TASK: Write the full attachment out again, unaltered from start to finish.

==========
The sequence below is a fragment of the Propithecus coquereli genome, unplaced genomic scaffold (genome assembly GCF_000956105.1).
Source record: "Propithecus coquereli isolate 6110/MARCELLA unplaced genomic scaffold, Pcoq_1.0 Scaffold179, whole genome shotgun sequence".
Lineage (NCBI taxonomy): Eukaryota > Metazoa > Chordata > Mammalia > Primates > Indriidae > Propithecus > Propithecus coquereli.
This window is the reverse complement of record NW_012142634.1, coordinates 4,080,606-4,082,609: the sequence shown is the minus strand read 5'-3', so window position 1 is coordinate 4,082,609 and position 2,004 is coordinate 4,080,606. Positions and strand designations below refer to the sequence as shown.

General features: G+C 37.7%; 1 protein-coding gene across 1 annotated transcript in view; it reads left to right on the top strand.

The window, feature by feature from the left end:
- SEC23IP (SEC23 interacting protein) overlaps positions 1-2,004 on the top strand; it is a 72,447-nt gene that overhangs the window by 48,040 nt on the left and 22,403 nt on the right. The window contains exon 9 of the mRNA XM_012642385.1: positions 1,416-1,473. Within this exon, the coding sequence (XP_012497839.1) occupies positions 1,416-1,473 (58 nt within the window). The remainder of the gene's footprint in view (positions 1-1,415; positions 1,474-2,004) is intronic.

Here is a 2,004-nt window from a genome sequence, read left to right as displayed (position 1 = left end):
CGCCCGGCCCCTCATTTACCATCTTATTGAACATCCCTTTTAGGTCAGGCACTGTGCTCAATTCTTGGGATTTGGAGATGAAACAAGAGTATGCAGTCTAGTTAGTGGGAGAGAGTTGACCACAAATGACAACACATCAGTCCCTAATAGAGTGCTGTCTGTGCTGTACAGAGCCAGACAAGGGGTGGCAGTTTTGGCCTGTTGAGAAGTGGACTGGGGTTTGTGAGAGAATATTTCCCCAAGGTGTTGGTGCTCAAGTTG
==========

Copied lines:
The sequence below is a fragment of the Propithecus coquereli genome, unplaced genomic scaffold (genome assembly GCF_000956105.1).
Source record: "Propithecus coquereli isolate 6110/MARCELLA unplaced genomic scaffold, Pcoq_1.0 Scaffold179, whole genome shotgun sequence".
Lineage (NCBI taxonomy): Eukaryota > Metazoa > Chordata > Mammalia > Primates > Indriidae > Propithecus > Propithecus coquereli.
This window is the reverse complement of record NW_012142634.1, coordinates 4,080,606-4,082,609: the sequence shown is the minus strand read 5'-3', so window position 1 is coordinate 4,082,609 and position 2,004 is coordinate 4,080,606. Positions and strand designations below refer to the sequence as shown.

General features: G+C 37.7%; 1 protein-coding gene across 1 annotated transcript in view; it reads left to right on the top strand.

The window, feature by feature from the left end:
- SEC23IP (SEC23 interacting protein) overlaps positions 1-2,004 on the top strand; it is a 72,447-nt gene that overhangs the window by 48,040 nt on the left and 22,403 nt on the right. The window contains exon 9 of the mRNA XM_012642385.1: positions 1,416-1,473. Within this exon, the coding sequence (XP_012497839.1) occupies positions 1,416-1,473 (58 nt within the window). The remainder of the gene's footprint in view (positions 1-1,415; positions 1,474-2,004) is intronic.

Here is a 2,004-nt window from a genome sequence, read left to right as displayed (position 1 = left end):
CGCCCGGCCCCTCATTTACCATCTTATTGAACATCCCTTTTAGGTCAGGCACTGTGCTCAATTCTTGGGATTTGGAGATGAAACAAGAGTATGCAGTCTAGTTAGTGGGAGAGAGTTGACCACAAATGACAACACATCAGTCCCTAATAGAGTGCTGTCTGTGCTGTACAGAGCCAGACAAGGGGTGGCAGTTTTGGCCTGTTGAGAAGTGGACTGGGGTTTGTGAGAGAATATTTCCCCAAGGTGTTGGTGCTCAAGTTG